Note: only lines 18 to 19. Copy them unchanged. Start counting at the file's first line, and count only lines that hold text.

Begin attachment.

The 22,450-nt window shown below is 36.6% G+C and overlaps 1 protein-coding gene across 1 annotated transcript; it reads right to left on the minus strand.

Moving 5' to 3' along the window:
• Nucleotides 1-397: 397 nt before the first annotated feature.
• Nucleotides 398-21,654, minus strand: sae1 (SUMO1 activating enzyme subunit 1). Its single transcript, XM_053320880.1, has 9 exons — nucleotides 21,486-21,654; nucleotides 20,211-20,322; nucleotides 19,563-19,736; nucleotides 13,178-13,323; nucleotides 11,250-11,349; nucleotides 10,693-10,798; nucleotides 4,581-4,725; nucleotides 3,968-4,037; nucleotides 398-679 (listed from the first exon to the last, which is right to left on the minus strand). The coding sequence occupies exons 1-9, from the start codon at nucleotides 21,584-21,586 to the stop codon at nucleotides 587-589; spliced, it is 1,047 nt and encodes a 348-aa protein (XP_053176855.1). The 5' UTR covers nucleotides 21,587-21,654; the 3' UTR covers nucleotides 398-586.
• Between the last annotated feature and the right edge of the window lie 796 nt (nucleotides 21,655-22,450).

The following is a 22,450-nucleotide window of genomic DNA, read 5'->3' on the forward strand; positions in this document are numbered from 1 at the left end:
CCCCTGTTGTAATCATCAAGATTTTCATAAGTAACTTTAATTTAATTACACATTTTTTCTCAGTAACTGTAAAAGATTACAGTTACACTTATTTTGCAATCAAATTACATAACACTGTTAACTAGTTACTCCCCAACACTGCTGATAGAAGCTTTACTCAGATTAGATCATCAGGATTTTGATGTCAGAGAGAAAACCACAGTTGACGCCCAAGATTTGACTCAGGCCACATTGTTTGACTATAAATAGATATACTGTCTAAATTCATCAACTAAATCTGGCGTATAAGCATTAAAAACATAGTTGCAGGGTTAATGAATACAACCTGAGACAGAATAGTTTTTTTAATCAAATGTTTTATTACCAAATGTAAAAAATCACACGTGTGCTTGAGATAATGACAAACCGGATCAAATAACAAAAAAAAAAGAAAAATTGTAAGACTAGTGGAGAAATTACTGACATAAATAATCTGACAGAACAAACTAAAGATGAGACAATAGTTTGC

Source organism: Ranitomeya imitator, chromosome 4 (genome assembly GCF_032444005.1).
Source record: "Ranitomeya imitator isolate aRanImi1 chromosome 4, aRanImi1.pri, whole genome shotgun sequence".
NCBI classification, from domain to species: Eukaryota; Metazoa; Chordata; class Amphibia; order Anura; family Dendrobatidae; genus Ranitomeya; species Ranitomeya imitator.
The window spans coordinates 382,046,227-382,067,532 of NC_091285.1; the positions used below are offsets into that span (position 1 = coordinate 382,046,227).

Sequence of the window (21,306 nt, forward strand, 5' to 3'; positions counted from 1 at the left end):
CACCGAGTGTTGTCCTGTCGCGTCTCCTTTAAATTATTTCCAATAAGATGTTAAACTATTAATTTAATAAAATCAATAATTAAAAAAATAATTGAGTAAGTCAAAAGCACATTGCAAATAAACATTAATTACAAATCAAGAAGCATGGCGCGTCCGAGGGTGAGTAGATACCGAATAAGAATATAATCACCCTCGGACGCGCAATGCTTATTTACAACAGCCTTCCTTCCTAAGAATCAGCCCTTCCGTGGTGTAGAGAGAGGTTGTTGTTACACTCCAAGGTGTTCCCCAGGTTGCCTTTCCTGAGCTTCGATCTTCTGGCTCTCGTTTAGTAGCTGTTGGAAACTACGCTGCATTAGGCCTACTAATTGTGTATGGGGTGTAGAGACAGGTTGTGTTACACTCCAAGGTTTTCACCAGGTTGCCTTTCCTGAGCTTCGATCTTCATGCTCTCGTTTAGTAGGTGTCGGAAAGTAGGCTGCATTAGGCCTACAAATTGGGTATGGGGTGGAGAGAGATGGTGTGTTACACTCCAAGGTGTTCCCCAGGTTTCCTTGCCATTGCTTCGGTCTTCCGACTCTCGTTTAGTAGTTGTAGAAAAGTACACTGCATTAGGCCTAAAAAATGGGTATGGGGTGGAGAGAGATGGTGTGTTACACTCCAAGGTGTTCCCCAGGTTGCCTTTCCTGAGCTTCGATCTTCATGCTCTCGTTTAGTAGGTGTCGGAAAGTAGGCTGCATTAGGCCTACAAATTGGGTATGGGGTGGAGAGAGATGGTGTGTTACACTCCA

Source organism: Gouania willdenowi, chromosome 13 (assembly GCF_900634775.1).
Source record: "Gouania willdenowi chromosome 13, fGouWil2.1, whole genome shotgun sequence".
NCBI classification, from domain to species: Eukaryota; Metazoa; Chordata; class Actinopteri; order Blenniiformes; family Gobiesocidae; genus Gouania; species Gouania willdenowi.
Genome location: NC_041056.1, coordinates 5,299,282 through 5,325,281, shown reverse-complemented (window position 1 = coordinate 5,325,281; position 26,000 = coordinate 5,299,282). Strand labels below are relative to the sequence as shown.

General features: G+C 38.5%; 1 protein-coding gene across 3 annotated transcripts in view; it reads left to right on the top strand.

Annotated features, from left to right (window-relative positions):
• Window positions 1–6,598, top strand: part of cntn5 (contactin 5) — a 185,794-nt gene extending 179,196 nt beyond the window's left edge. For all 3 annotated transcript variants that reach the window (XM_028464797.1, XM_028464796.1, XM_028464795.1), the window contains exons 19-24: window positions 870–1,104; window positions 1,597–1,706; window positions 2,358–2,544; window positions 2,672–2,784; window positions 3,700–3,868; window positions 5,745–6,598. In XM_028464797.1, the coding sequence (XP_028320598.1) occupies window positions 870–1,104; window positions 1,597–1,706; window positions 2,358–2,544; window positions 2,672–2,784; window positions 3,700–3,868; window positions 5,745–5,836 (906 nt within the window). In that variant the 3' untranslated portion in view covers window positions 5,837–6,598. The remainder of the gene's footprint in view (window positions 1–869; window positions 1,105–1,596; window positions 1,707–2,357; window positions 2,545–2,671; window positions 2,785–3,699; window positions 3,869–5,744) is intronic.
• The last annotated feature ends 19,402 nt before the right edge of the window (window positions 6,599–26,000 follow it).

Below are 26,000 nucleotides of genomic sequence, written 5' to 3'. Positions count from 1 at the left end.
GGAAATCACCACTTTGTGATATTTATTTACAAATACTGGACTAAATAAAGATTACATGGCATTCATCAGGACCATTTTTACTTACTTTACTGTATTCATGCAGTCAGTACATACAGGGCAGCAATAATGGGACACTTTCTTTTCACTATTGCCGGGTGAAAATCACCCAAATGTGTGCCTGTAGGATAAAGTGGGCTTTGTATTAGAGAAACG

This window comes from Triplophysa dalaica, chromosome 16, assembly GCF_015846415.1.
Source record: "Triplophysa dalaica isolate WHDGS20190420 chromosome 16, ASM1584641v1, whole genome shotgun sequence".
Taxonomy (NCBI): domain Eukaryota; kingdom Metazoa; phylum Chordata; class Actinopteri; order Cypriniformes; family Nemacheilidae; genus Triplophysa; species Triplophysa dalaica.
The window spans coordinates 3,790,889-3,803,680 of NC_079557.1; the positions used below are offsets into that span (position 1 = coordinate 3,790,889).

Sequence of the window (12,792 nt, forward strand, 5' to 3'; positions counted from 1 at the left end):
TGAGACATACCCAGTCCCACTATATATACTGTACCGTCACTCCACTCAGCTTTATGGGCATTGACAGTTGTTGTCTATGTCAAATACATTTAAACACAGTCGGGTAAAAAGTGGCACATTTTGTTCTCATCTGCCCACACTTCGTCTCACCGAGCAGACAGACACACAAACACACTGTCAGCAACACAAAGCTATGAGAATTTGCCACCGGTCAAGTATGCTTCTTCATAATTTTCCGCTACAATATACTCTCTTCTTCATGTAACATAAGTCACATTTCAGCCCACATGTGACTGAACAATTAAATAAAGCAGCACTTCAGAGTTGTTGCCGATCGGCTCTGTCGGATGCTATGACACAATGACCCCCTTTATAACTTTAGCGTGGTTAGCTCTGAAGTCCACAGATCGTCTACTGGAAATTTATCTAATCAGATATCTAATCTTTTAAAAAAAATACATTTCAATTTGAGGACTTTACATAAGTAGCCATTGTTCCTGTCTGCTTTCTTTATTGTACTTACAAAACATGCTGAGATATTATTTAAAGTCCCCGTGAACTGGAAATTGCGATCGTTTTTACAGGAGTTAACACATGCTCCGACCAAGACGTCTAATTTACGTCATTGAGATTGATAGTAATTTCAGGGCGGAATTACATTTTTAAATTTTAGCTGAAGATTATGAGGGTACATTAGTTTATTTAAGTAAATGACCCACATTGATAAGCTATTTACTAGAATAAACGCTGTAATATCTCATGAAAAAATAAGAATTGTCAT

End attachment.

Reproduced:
General features: G+C 38.5%; 1 protein-coding gene across 3 annotated transcripts in view; it reads left to right on the top strand.

Annotated features, from left to right (window-relative positions):